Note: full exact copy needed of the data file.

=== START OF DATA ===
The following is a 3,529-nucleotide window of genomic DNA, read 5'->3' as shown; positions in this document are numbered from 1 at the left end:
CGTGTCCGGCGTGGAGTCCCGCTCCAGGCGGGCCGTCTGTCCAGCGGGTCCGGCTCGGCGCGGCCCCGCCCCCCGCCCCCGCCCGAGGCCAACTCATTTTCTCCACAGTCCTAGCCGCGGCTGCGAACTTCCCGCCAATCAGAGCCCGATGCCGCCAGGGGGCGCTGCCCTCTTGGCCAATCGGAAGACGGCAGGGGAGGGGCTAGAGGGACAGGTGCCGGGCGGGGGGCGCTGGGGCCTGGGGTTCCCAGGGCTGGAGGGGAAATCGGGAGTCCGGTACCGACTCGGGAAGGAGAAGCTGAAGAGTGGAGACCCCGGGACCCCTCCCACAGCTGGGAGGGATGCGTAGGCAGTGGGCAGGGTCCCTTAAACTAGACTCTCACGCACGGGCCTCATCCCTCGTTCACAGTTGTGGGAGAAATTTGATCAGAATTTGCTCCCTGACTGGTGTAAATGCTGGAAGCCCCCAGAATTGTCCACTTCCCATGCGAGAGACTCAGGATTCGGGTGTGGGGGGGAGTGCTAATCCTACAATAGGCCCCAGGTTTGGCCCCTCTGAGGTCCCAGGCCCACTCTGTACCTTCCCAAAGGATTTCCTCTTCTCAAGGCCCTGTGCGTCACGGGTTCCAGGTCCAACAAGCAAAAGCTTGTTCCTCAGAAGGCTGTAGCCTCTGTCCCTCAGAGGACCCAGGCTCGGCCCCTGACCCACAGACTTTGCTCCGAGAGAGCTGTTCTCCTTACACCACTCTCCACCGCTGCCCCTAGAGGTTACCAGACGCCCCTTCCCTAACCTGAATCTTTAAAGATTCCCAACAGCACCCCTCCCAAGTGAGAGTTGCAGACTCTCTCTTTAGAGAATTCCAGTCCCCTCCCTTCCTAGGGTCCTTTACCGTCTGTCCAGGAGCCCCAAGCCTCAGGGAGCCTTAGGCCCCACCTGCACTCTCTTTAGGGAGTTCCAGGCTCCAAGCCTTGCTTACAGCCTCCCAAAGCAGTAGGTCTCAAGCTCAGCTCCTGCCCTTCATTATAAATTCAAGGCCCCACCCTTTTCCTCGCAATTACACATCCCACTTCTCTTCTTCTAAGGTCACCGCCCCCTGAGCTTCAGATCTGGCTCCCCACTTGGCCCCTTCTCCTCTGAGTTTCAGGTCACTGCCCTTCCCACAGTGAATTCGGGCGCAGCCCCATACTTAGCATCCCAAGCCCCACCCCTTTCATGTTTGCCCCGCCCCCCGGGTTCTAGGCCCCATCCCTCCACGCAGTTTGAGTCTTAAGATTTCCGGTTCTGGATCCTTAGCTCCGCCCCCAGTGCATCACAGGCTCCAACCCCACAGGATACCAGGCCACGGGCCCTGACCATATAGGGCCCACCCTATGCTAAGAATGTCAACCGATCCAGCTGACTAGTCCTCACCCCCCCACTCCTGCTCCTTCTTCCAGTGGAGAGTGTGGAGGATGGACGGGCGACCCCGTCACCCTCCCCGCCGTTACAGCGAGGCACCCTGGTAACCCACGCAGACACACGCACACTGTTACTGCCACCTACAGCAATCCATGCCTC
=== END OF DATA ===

The following is a 3,529-nucleotide window of genomic DNA, read 5'->3' as shown; positions in this document are numbered from 1 at the left end:
CGTGTCCGGCGTGGAGTCCCGCTCCAGGCGGGCCGTCTGTCCAGCGGGTCCGGCTCGGCGCGGCCCCGCCCCCCGCCCCCGCCCGAGGCCAACTCATTTTCTCCACAGTCCTAGCCGCGGCTGCGAACTTCCCGCCAATCAGAGCCCGATGCCGCCAGGGGGCGCTGCCCTCTTGGCCAATCGGAAGACGGCAGGGGAGGGGCTAGAGGGACAGGTGCCGGGCGGGGGGCGCTGGGGCCTGGGGTTCCCAGGGCTGGAGGGGAAATCGGGAGTCCGGTACCGACTCGGGAAGGAGAAGCTGAAGAGTGGAGACCCCGGGACCCCTCCCACAGCTGGGAGGGATGCGTAGGCAGTGGGCAGGGTCCCTTAAACTAGACTCTCACGCACGGGCCTCATCCCTCGTTCACAGTTGTGGGAGAAATTTGATCAGAATTTGCTCCCTGACTGGTGTAAATGCTGGAAGCCCCCAGAATTGTCCACTTCCCATGCGAGAGACTCAGGATTCGGGTGTGGGGGGGAGTGCTAATCCTACAATAGGCCCCAGGTTTGGCCCCTCTGAGGTCCCAGGCCCACTCTGTACCTTCCCAAAGGATTTCCTCTTCTCAAGGCCCTGTGCGTCACGGGTTCCAGGTCCAACAAGCAAAAGCTTGTTCCTCAGAAGGCTGTAGCCTCTGTCCCTCAGAGGACCCAGGCTCGGCCCCTGACCCACAGACTTTGCTCCGAGAGAGCTGTTCTCCTTACACCACTCTCCACCGCTGCCCCTAGAGGTTACCAGACGCCCCTTCCCTAACCTGAATCTTTAAAGATTCCCAACAGCACCCCTCCCAAGTGAGAGTTGCAGACTCTCTCTTTAGAGAATTCCAGTCCCCTCCCTTCCTAGGGTCCTTTACCGTCTGTCCAGGAGCCCCAAGCCTCAGGGAGCCTTAGGCCCCACCTGCACTCTCTTTAGGGAGTTCCAGGCTCCAAGCCTTGCTTACAGCCTCCCAAAGCAGTAGGTCTCAAGCTCAGCTCCTGCCCTTCATTATAAATTCAAGGCCCCACCCTTTTCCTCGCAATTACACATCCCACTTCTCTTCTTCTAAGGTCACCGCCCCCTGAGCTTCAGATCTGGCTCCCCACTTGGCCCCTTCTCCTCTGAGTTTCAGGTCACTGCCCTTCCCACAGTGAATTCGGGCGCAGCCCCATACTTAGCATCCCAAGCCCCACCCCTTTCATGTTTGCCCCGCCCCCCGGGTTCTAGGCCCCATCCCTCCACGCAGTTTGAGTCTTAAGATTTCCGGTTCTGGATCCTTAGCTCCGCCCCCAGTGCATCACAGGCTCCAACCCCACAGGATACCAGGCCACGGGCCCTGACCATATAGGGCCCACCCTATGCTAAGAATGTCAACCGATCCAGCTGACTAGTCCTCACCCCCCCACTCCTGCTCCTTCTTCCAGTGGAGAGTGTGGAGGATGGACGGGCGACCCCGTCACCCTCCCCGCCGTTACAGCGAGGCACCCTGGTAACCCACGCAGACACACGCACACTGTTACTGCCACCTACAGCAATCCATGCCTC